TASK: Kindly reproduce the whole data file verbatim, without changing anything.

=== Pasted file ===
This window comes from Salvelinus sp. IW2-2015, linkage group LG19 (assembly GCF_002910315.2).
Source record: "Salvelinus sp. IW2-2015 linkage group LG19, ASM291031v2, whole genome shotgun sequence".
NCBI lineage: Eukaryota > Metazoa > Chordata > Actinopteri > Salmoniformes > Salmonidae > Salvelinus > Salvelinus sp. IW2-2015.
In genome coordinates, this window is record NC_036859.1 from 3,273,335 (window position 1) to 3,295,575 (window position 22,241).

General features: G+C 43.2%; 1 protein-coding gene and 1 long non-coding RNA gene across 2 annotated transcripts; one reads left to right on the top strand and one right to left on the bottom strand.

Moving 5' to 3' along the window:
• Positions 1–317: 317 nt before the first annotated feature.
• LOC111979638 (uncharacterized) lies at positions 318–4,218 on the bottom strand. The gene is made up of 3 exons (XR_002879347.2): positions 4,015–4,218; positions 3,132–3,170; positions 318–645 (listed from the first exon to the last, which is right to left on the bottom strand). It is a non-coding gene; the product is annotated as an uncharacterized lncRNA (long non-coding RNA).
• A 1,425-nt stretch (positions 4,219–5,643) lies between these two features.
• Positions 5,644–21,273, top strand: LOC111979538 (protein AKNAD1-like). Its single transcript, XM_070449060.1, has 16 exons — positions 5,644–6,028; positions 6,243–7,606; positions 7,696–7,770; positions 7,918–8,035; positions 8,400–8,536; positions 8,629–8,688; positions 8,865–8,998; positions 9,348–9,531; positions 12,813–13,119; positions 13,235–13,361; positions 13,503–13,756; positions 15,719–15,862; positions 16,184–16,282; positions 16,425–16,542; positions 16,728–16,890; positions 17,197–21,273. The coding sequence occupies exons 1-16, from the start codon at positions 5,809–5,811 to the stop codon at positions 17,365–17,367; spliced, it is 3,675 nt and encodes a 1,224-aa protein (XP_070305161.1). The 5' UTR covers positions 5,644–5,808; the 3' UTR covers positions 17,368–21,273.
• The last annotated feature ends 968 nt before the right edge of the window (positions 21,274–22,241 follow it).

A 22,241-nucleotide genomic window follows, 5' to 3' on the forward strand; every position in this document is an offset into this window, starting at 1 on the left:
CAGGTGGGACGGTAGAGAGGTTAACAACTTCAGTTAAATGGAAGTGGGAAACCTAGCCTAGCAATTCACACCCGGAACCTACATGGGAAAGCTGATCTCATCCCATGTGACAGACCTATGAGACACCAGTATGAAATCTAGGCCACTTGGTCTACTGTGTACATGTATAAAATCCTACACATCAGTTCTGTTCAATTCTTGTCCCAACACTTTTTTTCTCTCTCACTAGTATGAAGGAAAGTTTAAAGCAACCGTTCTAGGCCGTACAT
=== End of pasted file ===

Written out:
This window comes from Salvelinus sp. IW2-2015, linkage group LG19 (assembly GCF_002910315.2).
Source record: "Salvelinus sp. IW2-2015 linkage group LG19, ASM291031v2, whole genome shotgun sequence".
NCBI lineage: Eukaryota > Metazoa > Chordata > Actinopteri > Salmoniformes > Salmonidae > Salvelinus > Salvelinus sp. IW2-2015.
In genome coordinates, this window is record NC_036859.1 from 3,273,335 (window position 1) to 3,295,575 (window position 22,241).

General features: G+C 43.2%; 1 protein-coding gene and 1 long non-coding RNA gene across 2 annotated transcripts; one reads left to right on the top strand and one right to left on the bottom strand.

Moving 5' to 3' along the window:
• Positions 1–317: 317 nt before the first annotated feature.
• LOC111979638 (uncharacterized) lies at positions 318–4,218 on the bottom strand. The gene is made up of 3 exons (XR_002879347.2): positions 4,015–4,218; positions 3,132–3,170; positions 318–645 (listed from the first exon to the last, which is right to left on the bottom strand). It is a non-coding gene; the product is annotated as an uncharacterized lncRNA (long non-coding RNA).
• A 1,425-nt stretch (positions 4,219–5,643) lies between these two features.
• Positions 5,644–21,273, top strand: LOC111979538 (protein AKNAD1-like). Its single transcript, XM_070449060.1, has 16 exons — positions 5,644–6,028; positions 6,243–7,606; positions 7,696–7,770; positions 7,918–8,035; positions 8,400–8,536; positions 8,629–8,688; positions 8,865–8,998; positions 9,348–9,531; positions 12,813–13,119; positions 13,235–13,361; positions 13,503–13,756; positions 15,719–15,862; positions 16,184–16,282; positions 16,425–16,542; positions 16,728–16,890; positions 17,197–21,273. The coding sequence occupies exons 1-16, from the start codon at positions 5,809–5,811 to the stop codon at positions 17,365–17,367; spliced, it is 3,675 nt and encodes a 1,224-aa protein (XP_070305161.1). The 5' UTR covers positions 5,644–5,808; the 3' UTR covers positions 17,368–21,273.
• The last annotated feature ends 968 nt before the right edge of the window (positions 21,274–22,241 follow it).

A 22,241-nucleotide genomic window follows, 5' to 3' on the forward strand; every position in this document is an offset into this window, starting at 1 on the left:
CAGGTGGGACGGTAGAGAGGTTAACAACTTCAGTTAAATGGAAGTGGGAAACCTAGCCTAGCAATTCACACCCGGAACCTACATGGGAAAGCTGATCTCATCCCATGTGACAGACCTATGAGACACCAGTATGAAATCTAGGCCACTTGGTCTACTGTGTACATGTATAAAATCCTACACATCAGTTCTGTTCAATTCTTGTCCCAACACTTTTTTTCTCTCTCACTAGTATGAAGGAAAGTTTAAAGCAACCGTTCTAGGCCGTACAT